Warbler Weekend at Highland
White-winged Scoters, Boreal Chickadees and 16 species of Warbler
greeted the Vermont Bird Tours weekend trip to Greensboro and
the Highland Lodge. We got some amazing through-the-scope looks
at warblers and other songbirds, including Scarlet Tanager, a
female Ruby-throated Hummingbird building a nest and an Indigo
Bunting performing at the Lodge. Long, high-quality looks at warblers
are the priority on this trip. And we got plenty.
A cooperative Mourning Warbler found its way into our hearts (and
Scott Bassage's digital camera -- digi-scoped while he sang from
an exposed perch for 10 minutes or so). Blackburnian Warblers
really performed this weekend. We watched several through the
scopes. Up here, we see birds on breeding grounds (not in migration),
which means territorial males tend to sit up and sing for us.
It's not often that birding groups watch warblers through spotting
scopes. But that's what we do on this trip. It's among the most
satisfying birding experiences I know. This trip isn't necessarily
about quantity; we don't generate a big species list. It's instead
about quality (as well as the grace, simplicity and astonishing
food at at one of Vermont's lodging treasures). Here's the complete
Warbler Weekend Trip List.
Berlin Pond Bliss
A Red-necked Grebe in breeding plumage, an American Bittern feeding
out in the open and jaw-dropping looks at Scarlet Tanager were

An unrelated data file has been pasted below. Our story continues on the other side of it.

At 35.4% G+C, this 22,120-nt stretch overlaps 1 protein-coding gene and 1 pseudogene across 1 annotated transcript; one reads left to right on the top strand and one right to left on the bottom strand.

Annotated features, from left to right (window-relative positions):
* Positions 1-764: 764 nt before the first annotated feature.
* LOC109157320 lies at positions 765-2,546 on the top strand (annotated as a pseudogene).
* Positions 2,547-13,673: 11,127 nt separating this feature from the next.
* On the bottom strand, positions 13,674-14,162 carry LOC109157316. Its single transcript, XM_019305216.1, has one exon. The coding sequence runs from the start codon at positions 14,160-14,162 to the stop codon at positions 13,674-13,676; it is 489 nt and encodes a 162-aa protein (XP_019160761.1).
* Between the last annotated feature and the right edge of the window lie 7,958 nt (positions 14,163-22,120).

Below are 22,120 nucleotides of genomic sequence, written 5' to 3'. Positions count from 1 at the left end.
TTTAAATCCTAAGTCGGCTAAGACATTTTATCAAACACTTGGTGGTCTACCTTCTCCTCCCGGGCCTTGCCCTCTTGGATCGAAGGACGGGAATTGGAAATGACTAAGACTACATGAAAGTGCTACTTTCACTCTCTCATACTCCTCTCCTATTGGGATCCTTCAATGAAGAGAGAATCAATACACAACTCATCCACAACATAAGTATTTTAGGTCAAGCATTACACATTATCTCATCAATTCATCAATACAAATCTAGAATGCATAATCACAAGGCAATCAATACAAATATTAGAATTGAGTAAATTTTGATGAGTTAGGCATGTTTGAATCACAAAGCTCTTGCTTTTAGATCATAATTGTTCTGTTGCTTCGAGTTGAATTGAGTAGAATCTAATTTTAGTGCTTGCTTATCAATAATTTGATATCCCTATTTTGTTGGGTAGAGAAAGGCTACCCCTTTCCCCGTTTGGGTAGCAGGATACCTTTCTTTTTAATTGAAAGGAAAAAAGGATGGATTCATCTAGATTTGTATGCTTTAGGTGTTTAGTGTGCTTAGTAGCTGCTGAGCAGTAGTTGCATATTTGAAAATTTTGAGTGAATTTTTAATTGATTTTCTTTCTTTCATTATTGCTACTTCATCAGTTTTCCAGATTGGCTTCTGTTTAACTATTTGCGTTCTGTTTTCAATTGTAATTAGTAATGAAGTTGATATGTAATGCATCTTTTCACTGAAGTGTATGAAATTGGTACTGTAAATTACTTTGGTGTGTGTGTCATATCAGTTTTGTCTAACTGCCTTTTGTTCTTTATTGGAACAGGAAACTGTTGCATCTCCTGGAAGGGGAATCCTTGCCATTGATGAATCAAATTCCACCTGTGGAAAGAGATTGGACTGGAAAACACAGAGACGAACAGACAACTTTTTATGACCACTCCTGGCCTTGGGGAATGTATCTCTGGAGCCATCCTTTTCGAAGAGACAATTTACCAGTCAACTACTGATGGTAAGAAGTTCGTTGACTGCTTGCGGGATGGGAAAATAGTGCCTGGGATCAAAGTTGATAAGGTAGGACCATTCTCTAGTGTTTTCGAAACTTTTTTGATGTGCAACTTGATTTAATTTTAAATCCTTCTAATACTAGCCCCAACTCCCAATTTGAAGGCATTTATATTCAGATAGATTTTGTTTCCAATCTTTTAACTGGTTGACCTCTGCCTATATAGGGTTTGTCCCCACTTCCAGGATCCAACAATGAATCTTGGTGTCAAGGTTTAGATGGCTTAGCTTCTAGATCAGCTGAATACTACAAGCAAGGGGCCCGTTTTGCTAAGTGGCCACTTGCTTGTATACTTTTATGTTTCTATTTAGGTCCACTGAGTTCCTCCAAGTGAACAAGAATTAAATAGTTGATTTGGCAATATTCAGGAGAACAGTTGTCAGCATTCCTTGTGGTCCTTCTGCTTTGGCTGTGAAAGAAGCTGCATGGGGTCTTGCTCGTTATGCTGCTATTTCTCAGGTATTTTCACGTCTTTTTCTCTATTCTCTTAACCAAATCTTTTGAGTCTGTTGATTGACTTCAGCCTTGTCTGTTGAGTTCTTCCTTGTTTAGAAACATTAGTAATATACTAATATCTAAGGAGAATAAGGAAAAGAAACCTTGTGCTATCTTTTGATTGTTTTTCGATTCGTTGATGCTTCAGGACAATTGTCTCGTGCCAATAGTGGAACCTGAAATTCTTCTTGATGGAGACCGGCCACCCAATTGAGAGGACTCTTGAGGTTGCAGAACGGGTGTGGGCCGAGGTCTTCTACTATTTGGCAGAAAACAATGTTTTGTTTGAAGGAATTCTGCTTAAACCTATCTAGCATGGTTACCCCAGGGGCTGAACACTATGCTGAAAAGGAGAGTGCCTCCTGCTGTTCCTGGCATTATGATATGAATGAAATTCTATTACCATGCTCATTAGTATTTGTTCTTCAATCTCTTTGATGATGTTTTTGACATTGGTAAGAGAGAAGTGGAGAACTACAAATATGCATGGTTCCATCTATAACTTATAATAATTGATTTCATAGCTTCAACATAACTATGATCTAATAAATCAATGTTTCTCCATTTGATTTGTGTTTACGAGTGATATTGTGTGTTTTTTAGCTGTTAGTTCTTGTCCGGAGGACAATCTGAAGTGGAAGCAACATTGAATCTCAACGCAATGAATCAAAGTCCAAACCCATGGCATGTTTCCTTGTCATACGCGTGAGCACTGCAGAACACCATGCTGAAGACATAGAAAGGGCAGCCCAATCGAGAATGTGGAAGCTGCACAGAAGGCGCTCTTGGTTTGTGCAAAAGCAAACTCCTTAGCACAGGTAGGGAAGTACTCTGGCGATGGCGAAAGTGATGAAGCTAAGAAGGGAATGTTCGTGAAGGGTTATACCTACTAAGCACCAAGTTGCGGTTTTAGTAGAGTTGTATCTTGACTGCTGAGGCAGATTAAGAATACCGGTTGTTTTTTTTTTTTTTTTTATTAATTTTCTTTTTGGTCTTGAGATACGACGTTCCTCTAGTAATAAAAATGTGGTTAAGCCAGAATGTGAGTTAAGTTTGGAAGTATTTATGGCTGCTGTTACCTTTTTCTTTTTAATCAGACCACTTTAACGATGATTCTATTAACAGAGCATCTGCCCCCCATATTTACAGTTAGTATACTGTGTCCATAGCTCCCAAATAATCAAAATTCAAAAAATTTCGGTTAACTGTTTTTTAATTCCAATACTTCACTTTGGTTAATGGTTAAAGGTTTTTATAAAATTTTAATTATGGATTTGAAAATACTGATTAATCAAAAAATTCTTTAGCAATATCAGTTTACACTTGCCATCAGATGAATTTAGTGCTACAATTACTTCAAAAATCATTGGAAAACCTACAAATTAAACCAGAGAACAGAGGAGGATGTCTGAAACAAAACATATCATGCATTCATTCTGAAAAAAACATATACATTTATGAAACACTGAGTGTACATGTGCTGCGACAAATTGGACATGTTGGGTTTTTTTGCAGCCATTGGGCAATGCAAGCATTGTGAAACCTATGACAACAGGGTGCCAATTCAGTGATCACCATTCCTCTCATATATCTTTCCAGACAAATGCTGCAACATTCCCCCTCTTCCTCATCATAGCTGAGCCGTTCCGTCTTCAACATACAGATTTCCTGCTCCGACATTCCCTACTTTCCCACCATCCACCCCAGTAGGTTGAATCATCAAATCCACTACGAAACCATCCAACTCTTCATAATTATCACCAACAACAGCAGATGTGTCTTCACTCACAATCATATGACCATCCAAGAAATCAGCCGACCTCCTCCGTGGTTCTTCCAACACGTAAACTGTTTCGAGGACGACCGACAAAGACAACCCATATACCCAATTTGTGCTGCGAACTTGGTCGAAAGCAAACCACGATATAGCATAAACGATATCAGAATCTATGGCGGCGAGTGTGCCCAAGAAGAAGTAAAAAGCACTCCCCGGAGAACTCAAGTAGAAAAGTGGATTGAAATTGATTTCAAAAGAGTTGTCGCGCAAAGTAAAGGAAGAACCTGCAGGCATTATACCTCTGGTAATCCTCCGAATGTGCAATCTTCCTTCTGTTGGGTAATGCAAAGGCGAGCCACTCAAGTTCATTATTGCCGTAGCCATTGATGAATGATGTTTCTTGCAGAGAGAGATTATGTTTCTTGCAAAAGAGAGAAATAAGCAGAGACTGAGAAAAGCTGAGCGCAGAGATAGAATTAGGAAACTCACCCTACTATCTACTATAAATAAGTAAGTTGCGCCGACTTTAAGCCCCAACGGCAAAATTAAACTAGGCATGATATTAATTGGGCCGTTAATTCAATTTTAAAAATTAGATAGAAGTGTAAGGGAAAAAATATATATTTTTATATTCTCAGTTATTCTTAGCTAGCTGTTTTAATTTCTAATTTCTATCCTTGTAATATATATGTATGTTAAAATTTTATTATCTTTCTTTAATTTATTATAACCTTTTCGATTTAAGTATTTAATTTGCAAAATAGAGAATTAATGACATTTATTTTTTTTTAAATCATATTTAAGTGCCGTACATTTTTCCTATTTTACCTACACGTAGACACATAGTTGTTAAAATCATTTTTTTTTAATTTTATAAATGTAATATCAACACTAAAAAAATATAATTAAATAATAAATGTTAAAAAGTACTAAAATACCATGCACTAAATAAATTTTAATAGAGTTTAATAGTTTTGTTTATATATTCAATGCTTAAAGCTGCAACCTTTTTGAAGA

among the highlights from Vermont Bird Tours outings to Berlin
Pond on May 20 and 21. As usual, the pond was a playground for
birds. Warbler numbers and diversity were somewhat low at 15 species.
But we were busy. Here's the complete Berlin
Pond List from the weekend -- 70 species.
King Rail, Cerulean Warbler and Lark Sparrow were only a few
of the highlights from this year's Vermont Bird Tours trip to
Ohio and Ontario from May 7-12. Our group got great looks at these
and many other delights during the height of migration. We enjoyed
long, gratifying looks at 28 warbler species (29 if you include
the Pine Warbler Bryan spotted before the trip). Cerulean Warbler
was sort of a trip mascot this year -- we readily found them at
Crane Creek State Park in Ohio. Our group's discovery of a King
Rail (above) at Magee Marsh in Ohio was big news. We've obviously
got nothing against Vermont, but the migration is simply better
out there. Here's proof -- our
Migration is picking up steam. A smattering of birds at Herrick's
Cove in Rockingham (during constant rain) on May 3 included Green-winged
Teal, Virginia Rail, Lesser Yellowlegs, Least Flycatcher, Warbling
Vireo, Blue-gray Gnatcatcher, Black-and-white Warbler, Palm Warbler,
Yellow Warbler, Yellow-rumped Warbler, Blackburnian Warbler, Northern
Waterthrush, Marsh Wren, and Chipping Sparrow.
Fish Crow in Burlington
A Fish Crow was calling at the Burlington Intervale on Thursday
afternoon, April 20. (I was actually out there looking for butterflies.)
Be aware that female American Crows can offer a somewhat similar-sounding
begging call early during the nesting season. It's normally a